RESOURCES

Foreign Companies

A Tax Overview

The taxation and reporting of non-US companies has became increasingly complex in recent years. The driving force behind the complexity are rules designed to prevent U.S. taxpayers from deferring payment of tax through the use of foreign companies. Read more below.

Classifying Your Company

It is important to keep in mind in this regard that the classification of companies under the tax law of your country may not agree with the classification for U.S. tax purposes. For instance, entities that are not considered corporations under foreign law may be considered corporations for U.S. tax purposes and thus may fall within the U.S. tax rules related to foreign corporations (e.g., Australian unit trusts).

The Internal Revenue Code contains two principal anti-deferral regimes that may impose tax on a U.S. taxpayer on a current basis when its foreign subsidiaries generate income. The two regimes are the:

  • Controlled Foreign Corporation (“CFC”) regime; and
  • Passive Foreign Investment Company (“PFIC”) regime

The Tax Cuts and Jobs Act, signed at the end of 2017, made several important changes to the rules applicable to U.S. persons owning foreign companies, including the imposition of a one-time mandatory repatriation tax on previously untaxed earnings of certain foreign companies (applicable for the 2017 tax year) and a new anti-deferral regime referred to as the Global Intangible Low-Taxed Income (GILTI) regime (applicable for the 2018 tax year and onward). These changes are discussed more fully below.

CFC Rules

What is a CFC?

Under U.S. tax law, if a foreign corporation is a “Controlled Foreign Corporation” (“CFC”), then a “United States Shareholder” who owns stock in the corporation on the last day of the taxable year is required to include in its gross income for the taxable year certain “deemed” income, primarily – such person’s pro-rata share of the corporation’s “Subpart F” and "GILTI" income for such year.

For expats, this means that if your corporation has earnings and is classified as a CFC, you may have to automatically include those earnings in your personal income for the taxable year.

Additionally, other code provisions are relevant under the CFC regime, including Section 956, relating to investments in U.S. property (which include, importantly, loans to U.S. shareholders) by CFCs that can trigger a current inclusion in a U.S. Shareholder’s gross income.

A CFC is technically defined as any foreign (i.e., non-U.S.) corporation, if more than 50% of (i) the total combined voting power of all classes of stock of such corporation entitled to vote; or (ii) the total value of the shares in such corporation, is owned in the aggregate, or is considered as owned by applying certain attribution rules, by United States Shareholders on any day during the taxable year of such foreign corporation. A “United States Shareholder” is any U.S. person who owns, or is considered as owning, by applying certain attribution rules, 10 percent or more of the total voting power or the total value of shares in the foreign corporation.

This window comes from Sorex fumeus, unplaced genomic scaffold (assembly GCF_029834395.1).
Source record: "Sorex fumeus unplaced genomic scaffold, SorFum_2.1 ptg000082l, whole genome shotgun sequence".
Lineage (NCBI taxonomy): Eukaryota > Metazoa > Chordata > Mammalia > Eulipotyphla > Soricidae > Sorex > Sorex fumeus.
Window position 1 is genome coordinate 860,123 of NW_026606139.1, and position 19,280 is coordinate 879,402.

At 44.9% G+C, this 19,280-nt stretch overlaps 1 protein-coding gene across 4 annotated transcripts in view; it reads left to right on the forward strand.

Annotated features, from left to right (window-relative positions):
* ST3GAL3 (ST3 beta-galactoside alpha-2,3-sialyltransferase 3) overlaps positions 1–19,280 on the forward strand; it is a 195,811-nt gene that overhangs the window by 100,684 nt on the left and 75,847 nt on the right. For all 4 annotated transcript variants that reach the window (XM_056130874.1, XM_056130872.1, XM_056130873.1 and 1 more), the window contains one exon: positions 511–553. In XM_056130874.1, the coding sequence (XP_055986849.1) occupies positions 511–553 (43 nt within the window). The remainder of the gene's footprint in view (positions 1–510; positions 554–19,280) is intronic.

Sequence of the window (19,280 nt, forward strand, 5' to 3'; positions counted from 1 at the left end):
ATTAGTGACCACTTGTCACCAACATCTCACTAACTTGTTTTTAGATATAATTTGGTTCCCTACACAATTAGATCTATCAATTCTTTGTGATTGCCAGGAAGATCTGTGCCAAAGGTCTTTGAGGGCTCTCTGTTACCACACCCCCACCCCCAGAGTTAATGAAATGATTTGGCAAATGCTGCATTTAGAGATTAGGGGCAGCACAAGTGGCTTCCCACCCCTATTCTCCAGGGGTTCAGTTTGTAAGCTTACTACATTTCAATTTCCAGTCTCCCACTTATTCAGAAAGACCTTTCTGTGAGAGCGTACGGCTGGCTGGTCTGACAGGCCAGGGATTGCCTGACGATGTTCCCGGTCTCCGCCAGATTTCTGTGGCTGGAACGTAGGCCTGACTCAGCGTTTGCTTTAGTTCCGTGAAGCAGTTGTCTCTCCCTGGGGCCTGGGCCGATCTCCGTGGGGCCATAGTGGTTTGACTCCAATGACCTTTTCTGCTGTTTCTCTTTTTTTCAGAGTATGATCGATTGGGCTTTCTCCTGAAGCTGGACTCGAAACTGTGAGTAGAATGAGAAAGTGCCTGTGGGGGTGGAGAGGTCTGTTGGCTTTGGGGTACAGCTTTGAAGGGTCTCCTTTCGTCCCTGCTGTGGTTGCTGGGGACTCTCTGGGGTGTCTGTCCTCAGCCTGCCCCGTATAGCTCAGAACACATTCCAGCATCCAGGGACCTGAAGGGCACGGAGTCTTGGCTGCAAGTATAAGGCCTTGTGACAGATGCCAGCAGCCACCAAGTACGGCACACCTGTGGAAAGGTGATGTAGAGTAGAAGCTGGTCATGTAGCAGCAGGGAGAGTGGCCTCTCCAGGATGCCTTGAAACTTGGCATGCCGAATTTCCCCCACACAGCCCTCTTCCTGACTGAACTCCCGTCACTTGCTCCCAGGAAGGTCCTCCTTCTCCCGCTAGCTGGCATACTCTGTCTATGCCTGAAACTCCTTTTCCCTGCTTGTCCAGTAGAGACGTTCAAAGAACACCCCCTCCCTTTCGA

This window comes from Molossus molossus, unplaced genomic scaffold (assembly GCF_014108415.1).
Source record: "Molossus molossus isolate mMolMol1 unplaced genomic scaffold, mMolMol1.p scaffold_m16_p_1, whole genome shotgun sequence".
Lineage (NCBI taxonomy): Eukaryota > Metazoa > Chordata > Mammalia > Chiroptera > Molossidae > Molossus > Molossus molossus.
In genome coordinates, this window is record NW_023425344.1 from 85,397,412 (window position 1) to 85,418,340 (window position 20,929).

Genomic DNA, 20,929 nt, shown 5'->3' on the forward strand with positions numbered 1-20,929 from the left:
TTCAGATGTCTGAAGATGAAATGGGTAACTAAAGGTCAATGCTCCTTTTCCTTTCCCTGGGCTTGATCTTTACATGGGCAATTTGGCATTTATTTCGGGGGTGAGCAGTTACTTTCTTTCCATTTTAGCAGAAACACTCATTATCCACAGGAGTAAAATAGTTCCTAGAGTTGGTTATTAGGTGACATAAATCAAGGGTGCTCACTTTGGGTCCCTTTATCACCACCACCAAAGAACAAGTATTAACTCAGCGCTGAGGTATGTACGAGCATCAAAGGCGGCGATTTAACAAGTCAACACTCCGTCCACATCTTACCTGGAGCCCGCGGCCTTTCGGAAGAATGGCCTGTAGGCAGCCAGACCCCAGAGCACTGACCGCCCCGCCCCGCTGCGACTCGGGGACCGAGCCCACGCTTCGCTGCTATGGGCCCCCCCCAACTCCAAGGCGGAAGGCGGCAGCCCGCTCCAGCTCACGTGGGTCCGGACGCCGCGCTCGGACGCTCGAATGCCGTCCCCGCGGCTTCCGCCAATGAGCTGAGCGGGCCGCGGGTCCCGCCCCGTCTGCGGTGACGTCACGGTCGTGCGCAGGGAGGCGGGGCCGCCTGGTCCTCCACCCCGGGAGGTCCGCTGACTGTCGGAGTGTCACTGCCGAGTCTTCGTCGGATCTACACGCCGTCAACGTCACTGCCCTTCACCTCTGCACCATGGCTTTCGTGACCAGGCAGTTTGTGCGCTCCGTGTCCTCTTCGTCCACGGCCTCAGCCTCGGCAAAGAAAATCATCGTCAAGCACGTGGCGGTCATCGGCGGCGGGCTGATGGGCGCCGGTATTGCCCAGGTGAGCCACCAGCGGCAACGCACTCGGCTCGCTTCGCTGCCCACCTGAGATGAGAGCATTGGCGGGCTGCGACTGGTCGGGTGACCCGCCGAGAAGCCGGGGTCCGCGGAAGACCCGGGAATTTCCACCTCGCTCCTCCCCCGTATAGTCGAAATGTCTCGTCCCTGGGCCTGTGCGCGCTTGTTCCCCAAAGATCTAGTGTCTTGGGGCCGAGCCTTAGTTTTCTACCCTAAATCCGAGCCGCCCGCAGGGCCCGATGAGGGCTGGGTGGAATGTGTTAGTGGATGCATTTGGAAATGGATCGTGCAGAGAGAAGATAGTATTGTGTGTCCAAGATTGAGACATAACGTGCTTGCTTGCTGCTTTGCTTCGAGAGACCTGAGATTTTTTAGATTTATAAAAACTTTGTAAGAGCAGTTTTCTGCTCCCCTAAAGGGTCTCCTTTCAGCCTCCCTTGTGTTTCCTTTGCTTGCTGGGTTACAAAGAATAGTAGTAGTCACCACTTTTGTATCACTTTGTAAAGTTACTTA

CFCs and the Subpart F Rules

As discussed above, the Subpart F rules attempt to prevent deflection of income from the United States into another jurisdiction, particularly one which has a preferential tax regime. Thus, these rules generally target types of income that are easily deflected to another jurisdiction or that are earned in certain transactions between related parties that can easily direct the flow of income between entities in different jurisdictions. These types generally include passive income and income that is split off from the activities that produced the value in the goods or services generating the income.

Subpart F income inclusion has several limitations. For instance, Subpart F income of any CFC for any taxable year is generally limited by the amount of such corporation’s earnings and profits (“E&P”) for such taxable year, but is subject to recapture as Subpart F income in future years to the extent that Subpart F income exceeds current E&P. Furthermore, it does not include income of a CFC subject to an effective rate of income tax imposed by a foreign country that is more than 90 percent of the maximum U.S. corporate income tax rate (the “high tax exception”).

CFCs and the New GILTI Rules

Starting with the 2018 tax year, a U.S. shareholder of any CFC has to include in gross income the CFC’s global intangible low-taxed income (“GILTI”) in a manner generally similar to inclusions of Subpart F income as described above. Whereas the Subpart F rules are aimed at a CFC's passive (e.g., dividends, interest, royalties) income, the GILTI rules are aimed at a CFC's active (e.g., business, trading) income.

In general, GILTI is computed as the income of the CFC (aggregated for all the CFCs owned by the U.S. shareholder) that is in excess of a 10% return on certain tangible property of the CFC. GILTI does not include income effectively connected with a U.S. trade or business, Subpart F income, Subpart F income qualifying for the high-tax exception, or certain related party payments.